Simply Put: Who will represent BSU at Campus MovieFest in Hollywood this year?
How Will Audience Understand?: Join us on a CampusMovie “Quest!”

Often times we over complicate this step with operational details… instead, keep it simple. If you have to change your audience or have multiple audiences, you must repeat this step all over again.

3. Social Media Tool(s): What main social media tool(s) fit the message(s) you are trying to share with your intended audience(s)? With so many tools to choose from, how can you make this as simple as possible for your audience to consume the message? To continue the example from point 2:

- Social Media Tool(s): YouTube, cross-posted to Facebook and Twitter. Our intended audience are student filmmakers, so using a medium that shares videos is important. As secondary tools, Facebook and Twitter amplify the original message, making it easier to share with wider audiences.

4. What Kind of Help Do You Need? After making decisions on the first three, its important to consider what kind of help you will need to pull of the details together. Will you need to cover any costs not planned for (e.g. Targeted Facebook or Twitter Ads?) How can you use RCC (soon to be Student Affairs) Marketing services to implement some of your ideas? Reach out to those who may be able to help!

5. Defining Success: Finally, determine what types of metrics you will use to measure success. To continue on the example above:

-Final Numbers of Teams for the 2014 Campus MovieFest
- Number of clicks to: Video, Facebook, Twitter, Bit.ly links
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Analytics information from Facebook and Twitter’s backend, including: Unique views, retweets, re-shares, comments, and mentions.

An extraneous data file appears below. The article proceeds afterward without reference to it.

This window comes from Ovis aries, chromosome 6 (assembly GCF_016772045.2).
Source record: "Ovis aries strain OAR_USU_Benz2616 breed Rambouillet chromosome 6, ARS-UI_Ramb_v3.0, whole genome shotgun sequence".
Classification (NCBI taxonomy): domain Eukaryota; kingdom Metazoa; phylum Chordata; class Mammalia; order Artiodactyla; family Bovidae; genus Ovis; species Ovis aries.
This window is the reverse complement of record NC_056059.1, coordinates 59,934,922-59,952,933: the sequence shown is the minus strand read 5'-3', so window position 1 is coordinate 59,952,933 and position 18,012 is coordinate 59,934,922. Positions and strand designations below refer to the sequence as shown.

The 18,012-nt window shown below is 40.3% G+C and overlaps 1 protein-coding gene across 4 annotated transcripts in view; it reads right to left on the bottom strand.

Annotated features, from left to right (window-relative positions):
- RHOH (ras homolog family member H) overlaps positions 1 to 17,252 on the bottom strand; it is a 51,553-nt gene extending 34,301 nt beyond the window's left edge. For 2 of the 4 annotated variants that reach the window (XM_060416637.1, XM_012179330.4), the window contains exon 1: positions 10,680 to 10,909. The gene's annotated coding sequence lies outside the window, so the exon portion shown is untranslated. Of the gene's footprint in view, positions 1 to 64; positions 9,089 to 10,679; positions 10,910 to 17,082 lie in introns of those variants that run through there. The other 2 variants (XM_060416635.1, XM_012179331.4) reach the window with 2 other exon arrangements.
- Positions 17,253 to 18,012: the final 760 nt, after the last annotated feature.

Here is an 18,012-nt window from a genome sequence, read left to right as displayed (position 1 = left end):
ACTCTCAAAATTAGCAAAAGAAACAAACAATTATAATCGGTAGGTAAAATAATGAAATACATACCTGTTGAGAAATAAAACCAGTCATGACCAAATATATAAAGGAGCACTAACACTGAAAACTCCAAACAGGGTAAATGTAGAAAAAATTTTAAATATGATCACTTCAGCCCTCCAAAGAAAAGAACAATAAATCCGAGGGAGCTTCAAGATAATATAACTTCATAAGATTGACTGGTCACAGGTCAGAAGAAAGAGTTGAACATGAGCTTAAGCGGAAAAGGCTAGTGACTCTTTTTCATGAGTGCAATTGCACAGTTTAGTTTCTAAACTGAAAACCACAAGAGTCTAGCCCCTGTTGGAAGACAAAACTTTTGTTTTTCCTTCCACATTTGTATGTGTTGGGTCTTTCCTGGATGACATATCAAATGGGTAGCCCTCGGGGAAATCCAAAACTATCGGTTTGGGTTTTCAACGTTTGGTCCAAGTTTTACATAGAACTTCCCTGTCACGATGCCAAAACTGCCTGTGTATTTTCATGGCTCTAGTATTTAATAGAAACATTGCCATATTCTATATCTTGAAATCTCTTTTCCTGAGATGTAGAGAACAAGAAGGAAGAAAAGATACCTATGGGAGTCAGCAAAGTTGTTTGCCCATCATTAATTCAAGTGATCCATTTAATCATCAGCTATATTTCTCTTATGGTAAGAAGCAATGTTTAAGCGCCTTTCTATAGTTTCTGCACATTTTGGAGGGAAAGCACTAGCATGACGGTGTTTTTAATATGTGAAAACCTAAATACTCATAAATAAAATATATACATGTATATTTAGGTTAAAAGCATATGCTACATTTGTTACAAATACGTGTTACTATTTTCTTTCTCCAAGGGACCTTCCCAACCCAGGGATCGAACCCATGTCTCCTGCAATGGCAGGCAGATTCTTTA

At the end of these steps, you should be able to tell a STORY about what you and your department are trying to do that INSPIRES ACTION to share, encourage, or even take part. As a division, our intention should be to find that story at the intersection of the audience, message, and social media tool used.

How do you approach marketing in your department? Why or why not is social media included in your strategy?

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The Social and Interactive Web: Today’s Web 2.0

atomic-learning-image

As part of SOCIAL MEDIA WEEK, Student Affairs invites you to learn about:

“The Social & Interactive Web: Today’s Web 2.0″

Educators in all areas can benefit by infusing some or all social media communication tools in their learning environments. In this online training workshop, via Atomic Learning, discover how these tools work in order to apply them in educational settings. Thanks to our friend in Information Technology for sponsoring our Atomic Learning series during Social Media Week and beyond!

http://www.atomiclearning.com/highed/siweb 

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BSU Social Media Week 2014

BSU_SMWeek2014_emailInstagram-challenge2

The BSU Student Affairs Technology Committee is proud to present BSU Social Media Week 2014! Social Media Week is a series of events dedicated to raising awareness and providing education around an expanded use of social media, for both educational and professional use.